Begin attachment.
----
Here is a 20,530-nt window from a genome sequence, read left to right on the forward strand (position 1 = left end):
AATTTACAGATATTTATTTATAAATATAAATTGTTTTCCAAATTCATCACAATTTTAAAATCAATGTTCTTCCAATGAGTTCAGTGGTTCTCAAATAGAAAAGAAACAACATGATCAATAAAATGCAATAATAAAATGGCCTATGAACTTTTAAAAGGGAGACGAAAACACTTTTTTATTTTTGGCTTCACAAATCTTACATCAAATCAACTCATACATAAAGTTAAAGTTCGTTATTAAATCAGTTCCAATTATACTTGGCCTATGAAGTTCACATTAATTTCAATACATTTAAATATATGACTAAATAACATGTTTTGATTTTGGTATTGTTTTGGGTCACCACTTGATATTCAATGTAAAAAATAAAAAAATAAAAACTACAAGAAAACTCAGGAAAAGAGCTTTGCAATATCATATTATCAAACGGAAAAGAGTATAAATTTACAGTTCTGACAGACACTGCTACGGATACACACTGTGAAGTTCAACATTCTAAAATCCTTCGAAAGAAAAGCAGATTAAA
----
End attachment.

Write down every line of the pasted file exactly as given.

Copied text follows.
Here is a 20,530-nt window from a genome sequence, read left to right on the forward strand (position 1 = left end):
AATTTACAGATATTTATTTATAAATATAAATTGTTTTCCAAATTCATCACAATTTTAAAATCAATGTTCTTCCAATGAGTTCAGTGGTTCTCAAATAGAAAAGAAACAACATGATCAATAAAATGCAATAATAAAATGGCCTATGAACTTTTAAAAGGGAGACGAAAACACTTTTTTATTTTTGGCTTCACAAATCTTACATCAAATCAACTCATACATAAAGTTAAAGTTCGTTATTAAATCAGTTCCAATTATACTTGGCCTATGAAGTTCACATTAATTTCAATACATTTAAATATATGACTAAATAACATGTTTTGATTTTGGTATTGTTTTGGGTCACCACTTGATATTCAATGTAAAAAATAAAAAAATAAAAACTACAAGAAAACTCAGGAAAAGAGCTTTGCAATATCATATTATCAAACGGAAAAGAGTATAAATTTACAGTTCTGACAGACACTGCTACGGATACACACTGTGAAGTTCAACATTCTAAAATCCTTCGAAAGAAAAGCAGATTAAA